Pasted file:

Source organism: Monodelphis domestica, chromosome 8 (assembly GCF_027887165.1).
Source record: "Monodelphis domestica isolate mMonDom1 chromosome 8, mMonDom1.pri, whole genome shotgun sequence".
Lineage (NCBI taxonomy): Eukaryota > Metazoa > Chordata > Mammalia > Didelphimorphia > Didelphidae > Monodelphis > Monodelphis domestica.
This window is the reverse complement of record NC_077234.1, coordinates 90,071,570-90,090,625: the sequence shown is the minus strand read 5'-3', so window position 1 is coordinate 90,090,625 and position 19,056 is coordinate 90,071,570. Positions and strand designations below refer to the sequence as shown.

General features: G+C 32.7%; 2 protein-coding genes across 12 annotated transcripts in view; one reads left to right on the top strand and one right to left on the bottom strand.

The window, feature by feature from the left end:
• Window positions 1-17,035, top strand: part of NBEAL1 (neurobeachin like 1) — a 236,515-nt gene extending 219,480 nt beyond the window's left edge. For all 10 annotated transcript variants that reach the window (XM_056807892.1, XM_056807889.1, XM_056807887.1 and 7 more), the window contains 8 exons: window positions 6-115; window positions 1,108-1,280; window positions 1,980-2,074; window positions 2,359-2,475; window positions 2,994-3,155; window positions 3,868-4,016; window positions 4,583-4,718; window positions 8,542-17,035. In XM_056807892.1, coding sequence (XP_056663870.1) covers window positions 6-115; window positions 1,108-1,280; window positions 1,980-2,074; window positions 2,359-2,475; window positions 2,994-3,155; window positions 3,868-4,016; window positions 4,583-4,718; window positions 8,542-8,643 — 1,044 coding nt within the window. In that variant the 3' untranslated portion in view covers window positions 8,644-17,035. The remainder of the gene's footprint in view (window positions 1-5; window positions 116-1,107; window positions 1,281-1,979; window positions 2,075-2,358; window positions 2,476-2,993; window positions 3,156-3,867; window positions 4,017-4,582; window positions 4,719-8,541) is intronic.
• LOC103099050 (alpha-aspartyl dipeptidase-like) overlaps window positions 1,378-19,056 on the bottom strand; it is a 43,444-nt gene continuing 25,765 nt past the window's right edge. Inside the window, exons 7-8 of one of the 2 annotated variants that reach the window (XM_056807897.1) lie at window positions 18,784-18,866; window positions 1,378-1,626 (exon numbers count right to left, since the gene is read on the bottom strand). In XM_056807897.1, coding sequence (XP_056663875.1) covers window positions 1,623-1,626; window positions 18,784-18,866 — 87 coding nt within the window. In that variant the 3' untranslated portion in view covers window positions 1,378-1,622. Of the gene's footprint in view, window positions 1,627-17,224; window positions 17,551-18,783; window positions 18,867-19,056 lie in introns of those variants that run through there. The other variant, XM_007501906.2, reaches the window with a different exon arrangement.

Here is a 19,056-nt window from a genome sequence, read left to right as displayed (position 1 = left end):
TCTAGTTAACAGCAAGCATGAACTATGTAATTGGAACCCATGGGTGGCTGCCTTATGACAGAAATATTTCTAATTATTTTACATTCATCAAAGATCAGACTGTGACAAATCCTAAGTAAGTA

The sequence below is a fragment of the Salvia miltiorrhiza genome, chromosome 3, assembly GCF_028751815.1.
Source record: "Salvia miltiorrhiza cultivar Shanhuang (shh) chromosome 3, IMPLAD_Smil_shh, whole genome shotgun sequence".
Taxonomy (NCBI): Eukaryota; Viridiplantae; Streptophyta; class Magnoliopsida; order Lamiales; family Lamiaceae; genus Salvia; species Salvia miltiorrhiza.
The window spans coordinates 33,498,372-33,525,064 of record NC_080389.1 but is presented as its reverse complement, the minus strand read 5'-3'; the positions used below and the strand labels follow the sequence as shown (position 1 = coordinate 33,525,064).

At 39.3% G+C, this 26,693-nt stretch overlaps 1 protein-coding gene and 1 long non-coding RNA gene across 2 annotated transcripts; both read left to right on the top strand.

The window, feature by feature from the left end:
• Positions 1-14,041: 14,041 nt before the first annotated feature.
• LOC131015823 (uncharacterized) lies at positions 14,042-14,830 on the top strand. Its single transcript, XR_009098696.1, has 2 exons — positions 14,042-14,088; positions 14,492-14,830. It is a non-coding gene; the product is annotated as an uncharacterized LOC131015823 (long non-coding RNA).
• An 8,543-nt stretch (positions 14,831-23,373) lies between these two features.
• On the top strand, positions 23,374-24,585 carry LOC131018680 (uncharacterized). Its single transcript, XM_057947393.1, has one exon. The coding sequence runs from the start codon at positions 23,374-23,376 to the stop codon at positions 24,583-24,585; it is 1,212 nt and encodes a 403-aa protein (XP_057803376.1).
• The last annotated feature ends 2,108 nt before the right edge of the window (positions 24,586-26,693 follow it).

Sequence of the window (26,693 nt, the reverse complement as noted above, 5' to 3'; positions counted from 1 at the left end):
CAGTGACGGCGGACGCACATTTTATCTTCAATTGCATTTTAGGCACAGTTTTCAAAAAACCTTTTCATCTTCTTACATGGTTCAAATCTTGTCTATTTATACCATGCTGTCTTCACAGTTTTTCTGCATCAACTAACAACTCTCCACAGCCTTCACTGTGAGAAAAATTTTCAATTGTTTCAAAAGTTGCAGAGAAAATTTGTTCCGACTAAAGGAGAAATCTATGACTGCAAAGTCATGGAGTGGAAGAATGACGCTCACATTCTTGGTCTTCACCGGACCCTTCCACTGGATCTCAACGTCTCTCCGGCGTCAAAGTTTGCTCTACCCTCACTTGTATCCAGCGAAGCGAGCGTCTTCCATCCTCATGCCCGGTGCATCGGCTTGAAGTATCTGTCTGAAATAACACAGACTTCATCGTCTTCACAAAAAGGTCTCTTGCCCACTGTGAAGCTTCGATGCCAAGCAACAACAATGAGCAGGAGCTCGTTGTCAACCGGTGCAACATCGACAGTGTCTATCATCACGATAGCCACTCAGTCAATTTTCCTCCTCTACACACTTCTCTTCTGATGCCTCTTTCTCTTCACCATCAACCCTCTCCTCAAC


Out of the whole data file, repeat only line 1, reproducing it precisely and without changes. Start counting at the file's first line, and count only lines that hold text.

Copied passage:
Source organism: Monodelphis domestica, chromosome 8 (assembly GCF_027887165.1).